View Article: PubMed Central - PubMed

Affiliation: Centre for Behaviour and Evolution, Institute of Neuroscience, Newcastle University, Newcastle upon Tyne, United Kingdom. Gesa.Feenders@newcastle.ac.uk

ABSTRACT
Pending changes in European legislation ban the use of wild-caught animals in research. This change is partly justified on the assumption that captive-breeding (or hand-rearing) increases welfare of captive animals because these practices result in animals with reduced fear of humans. However, there are few actual data on the long-term behavioural effects of captive-breeding in non-domestic species, and these are urgently needed in order to understand the welfare and scientific consequences of adopting this practice. We compared the response of hand-reared and wild-caught starlings to the presence of a human in the laboratory. During human presence, all birds increased their general locomotor activity but the wild-caught birds moved away from the human and were less active than the hand-reared birds. After the human departed, the wild-caught birds were slower to decrease their activity back towards baseline levels, and showed a dramatic increase in time at the periphery of the cage compared with the hand-reared birds. We interpret these data as showing evidence of a greater fear response in wild-caught birds with initial withdrawal followed by a subsequent rebound of prolonged attempts to escape the cage. We found no effects of environmental enrichment. However, birds in cages on low shelves were less active than birds on upper shelves, and showed a greater increase in the time spent at the periphery of their cages after the human departed, perhaps indicating that the lower cages were more stressful. In demonstrating reduced fear of humans in hand-reared birds, our results support one of the proposed welfare benefits of this practice, but without further data on the possible welfare costs of hand-rearing, it is not yet possible to reach a general conclusion about its net welfare impact. However, our results confirm a clear scientific impact of both hand-rearing and cage position at the behavioural level.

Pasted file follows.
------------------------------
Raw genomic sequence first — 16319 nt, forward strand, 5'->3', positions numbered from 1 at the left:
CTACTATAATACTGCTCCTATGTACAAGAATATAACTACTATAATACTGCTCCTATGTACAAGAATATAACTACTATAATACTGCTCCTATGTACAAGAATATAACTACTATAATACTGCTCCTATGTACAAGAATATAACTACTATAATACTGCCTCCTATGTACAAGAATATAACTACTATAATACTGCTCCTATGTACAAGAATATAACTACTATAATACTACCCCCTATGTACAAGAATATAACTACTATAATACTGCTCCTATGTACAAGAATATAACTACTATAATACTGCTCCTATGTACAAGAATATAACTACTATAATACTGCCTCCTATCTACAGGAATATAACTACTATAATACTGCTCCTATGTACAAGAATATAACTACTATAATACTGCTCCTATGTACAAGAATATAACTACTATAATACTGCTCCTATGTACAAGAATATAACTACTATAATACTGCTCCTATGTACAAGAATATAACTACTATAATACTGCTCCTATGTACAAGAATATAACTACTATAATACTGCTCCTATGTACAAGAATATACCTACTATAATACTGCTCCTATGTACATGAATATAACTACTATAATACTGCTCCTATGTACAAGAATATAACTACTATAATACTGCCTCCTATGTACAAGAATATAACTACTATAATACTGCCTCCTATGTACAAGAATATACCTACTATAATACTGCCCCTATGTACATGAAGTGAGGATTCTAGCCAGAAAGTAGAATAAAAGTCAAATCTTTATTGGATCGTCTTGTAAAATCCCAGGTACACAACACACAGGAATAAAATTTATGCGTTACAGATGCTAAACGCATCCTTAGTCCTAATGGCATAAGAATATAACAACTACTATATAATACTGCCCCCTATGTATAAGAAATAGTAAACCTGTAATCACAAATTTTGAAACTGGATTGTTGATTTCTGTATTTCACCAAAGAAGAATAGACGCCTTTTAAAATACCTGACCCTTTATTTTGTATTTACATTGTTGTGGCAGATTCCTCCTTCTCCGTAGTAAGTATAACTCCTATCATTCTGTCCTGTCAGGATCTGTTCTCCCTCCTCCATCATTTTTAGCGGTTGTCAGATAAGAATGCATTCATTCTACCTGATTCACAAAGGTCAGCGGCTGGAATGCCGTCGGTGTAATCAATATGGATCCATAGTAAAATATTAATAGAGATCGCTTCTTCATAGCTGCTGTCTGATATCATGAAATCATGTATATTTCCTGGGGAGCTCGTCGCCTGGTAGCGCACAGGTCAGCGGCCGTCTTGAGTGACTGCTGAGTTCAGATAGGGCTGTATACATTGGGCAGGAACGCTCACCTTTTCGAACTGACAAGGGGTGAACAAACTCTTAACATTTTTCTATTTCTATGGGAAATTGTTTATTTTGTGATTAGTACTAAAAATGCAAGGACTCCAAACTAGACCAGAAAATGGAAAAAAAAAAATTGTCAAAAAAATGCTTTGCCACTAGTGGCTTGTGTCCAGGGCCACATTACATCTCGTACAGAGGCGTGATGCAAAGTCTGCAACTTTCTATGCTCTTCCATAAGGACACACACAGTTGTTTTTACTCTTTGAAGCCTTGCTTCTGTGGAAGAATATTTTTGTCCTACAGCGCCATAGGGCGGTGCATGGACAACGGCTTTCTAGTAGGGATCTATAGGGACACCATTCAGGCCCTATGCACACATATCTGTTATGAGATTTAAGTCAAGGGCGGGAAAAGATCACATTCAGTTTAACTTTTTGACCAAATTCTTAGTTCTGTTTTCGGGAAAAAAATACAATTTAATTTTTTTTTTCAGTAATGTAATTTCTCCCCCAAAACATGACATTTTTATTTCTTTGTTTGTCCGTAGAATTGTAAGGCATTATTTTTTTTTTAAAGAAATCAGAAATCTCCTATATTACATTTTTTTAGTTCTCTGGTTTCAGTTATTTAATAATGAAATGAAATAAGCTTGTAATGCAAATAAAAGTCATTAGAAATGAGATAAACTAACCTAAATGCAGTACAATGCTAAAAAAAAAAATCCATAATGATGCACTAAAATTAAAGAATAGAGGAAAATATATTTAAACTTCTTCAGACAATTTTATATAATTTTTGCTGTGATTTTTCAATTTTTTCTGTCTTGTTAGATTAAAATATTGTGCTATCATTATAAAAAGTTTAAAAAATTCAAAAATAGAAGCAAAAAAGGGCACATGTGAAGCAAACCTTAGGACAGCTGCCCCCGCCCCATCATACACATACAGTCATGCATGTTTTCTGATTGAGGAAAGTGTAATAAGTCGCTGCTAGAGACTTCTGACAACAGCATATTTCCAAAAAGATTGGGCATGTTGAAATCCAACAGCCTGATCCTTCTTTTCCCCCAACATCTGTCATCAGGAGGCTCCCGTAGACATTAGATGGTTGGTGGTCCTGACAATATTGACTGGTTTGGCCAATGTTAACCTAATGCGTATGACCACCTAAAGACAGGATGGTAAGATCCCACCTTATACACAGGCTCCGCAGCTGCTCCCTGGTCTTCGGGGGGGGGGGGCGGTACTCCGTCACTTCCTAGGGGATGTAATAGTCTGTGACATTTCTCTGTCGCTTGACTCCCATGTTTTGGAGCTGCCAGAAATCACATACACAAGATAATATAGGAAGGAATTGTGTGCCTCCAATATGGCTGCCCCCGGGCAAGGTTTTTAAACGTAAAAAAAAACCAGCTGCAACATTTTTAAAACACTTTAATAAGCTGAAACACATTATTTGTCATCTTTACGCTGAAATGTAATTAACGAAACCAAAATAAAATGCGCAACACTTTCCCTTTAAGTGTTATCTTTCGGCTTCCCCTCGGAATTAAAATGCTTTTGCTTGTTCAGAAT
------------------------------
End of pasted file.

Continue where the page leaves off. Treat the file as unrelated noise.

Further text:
Show MeSH
Related in: MedlinePlus